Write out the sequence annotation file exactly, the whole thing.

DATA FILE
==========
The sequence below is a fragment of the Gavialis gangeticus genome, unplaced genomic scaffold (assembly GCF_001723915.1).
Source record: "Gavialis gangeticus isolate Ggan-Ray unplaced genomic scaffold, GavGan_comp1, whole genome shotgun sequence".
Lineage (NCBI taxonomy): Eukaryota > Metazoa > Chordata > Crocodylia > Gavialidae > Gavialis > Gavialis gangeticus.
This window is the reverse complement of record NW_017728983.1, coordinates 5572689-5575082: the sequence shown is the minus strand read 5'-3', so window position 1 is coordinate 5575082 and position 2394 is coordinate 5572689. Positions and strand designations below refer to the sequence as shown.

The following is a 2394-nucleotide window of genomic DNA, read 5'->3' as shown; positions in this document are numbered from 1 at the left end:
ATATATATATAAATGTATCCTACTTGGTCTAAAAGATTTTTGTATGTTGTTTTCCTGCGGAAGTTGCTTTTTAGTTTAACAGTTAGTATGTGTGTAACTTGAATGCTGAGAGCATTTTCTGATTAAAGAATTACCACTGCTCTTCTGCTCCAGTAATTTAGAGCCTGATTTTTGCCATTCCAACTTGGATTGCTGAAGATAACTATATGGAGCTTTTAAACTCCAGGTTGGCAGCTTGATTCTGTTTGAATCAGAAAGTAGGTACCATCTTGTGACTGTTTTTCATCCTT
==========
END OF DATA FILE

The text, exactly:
The sequence below is a fragment of the Gavialis gangeticus genome, unplaced genomic scaffold (assembly GCF_001723915.1).
Source record: "Gavialis gangeticus isolate Ggan-Ray unplaced genomic scaffold, GavGan_comp1, whole genome shotgun sequence".
Lineage (NCBI taxonomy): Eukaryota > Metazoa > Chordata > Crocodylia > Gavialidae > Gavialis > Gavialis gangeticus.
This window is the reverse complement of record NW_017728983.1, coordinates 5572689-5575082: the sequence shown is the minus strand read 5'-3', so window position 1 is coordinate 5575082 and position 2394 is coordinate 5572689. Positions and strand designations below refer to the sequence as shown.

The following is a 2394-nucleotide window of genomic DNA, read 5'->3' as shown; positions in this document are numbered from 1 at the left end:
ATATATATATAAATGTATCCTACTTGGTCTAAAAGATTTTTGTATGTTGTTTTCCTGCGGAAGTTGCTTTTTAGTTTAACAGTTAGTATGTGTGTAACTTGAATGCTGAGAGCATTTTCTGATTAAAGAATTACCACTGCTCTTCTGCTCCAGTAATTTAGAGCCTGATTTTTGCCATTCCAACTTGGATTGCTGAAGATAACTATATGGAGCTTTTAAACTCCAGGTTGGCAGCTTGATTCTGTTTGAATCAGAAAGTAGGTACCATCTTGTGACTGTTTTTCATCCTT